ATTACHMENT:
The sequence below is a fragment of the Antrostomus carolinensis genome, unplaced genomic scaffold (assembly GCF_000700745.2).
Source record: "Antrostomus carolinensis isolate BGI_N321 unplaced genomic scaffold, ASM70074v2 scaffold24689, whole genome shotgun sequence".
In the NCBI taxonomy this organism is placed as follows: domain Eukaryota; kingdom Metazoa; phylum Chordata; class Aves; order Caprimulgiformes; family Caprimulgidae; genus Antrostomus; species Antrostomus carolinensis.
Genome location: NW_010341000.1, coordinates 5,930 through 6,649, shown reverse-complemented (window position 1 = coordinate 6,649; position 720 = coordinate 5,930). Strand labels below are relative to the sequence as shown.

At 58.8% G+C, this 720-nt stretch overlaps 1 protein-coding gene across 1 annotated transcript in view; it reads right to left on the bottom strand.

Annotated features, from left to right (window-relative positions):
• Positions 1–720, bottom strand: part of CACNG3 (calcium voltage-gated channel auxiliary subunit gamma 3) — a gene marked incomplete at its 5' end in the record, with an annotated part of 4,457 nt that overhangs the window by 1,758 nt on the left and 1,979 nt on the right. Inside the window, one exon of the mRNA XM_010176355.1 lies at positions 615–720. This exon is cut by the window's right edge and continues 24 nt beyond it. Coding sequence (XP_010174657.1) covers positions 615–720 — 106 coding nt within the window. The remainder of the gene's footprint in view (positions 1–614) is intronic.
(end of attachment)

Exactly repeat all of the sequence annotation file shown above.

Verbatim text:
The sequence below is a fragment of the Antrostomus carolinensis genome, unplaced genomic scaffold (assembly GCF_000700745.2).
Source record: "Antrostomus carolinensis isolate BGI_N321 unplaced genomic scaffold, ASM70074v2 scaffold24689, whole genome shotgun sequence".
In the NCBI taxonomy this organism is placed as follows: domain Eukaryota; kingdom Metazoa; phylum Chordata; class Aves; order Caprimulgiformes; family Caprimulgidae; genus Antrostomus; species Antrostomus carolinensis.
Genome location: NW_010341000.1, coordinates 5,930 through 6,649, shown reverse-complemented (window position 1 = coordinate 6,649; position 720 = coordinate 5,930). Strand labels below are relative to the sequence as shown.

At 58.8% G+C, this 720-nt stretch overlaps 1 protein-coding gene across 1 annotated transcript in view; it reads right to left on the bottom strand.

Annotated features, from left to right (window-relative positions):
• Positions 1–720, bottom strand: part of CACNG3 (calcium voltage-gated channel auxiliary subunit gamma 3) — a gene marked incomplete at its 5' end in the record, with an annotated part of 4,457 nt that overhangs the window by 1,758 nt on the left and 1,979 nt on the right. Inside the window, one exon of the mRNA XM_010176355.1 lies at positions 615–720. This exon is cut by the window's right edge and continues 24 nt beyond it. Coding sequence (XP_010174657.1) covers positions 615–720 — 106 coding nt within the window. The remainder of the gene's footprint in view (positions 1–614) is intronic.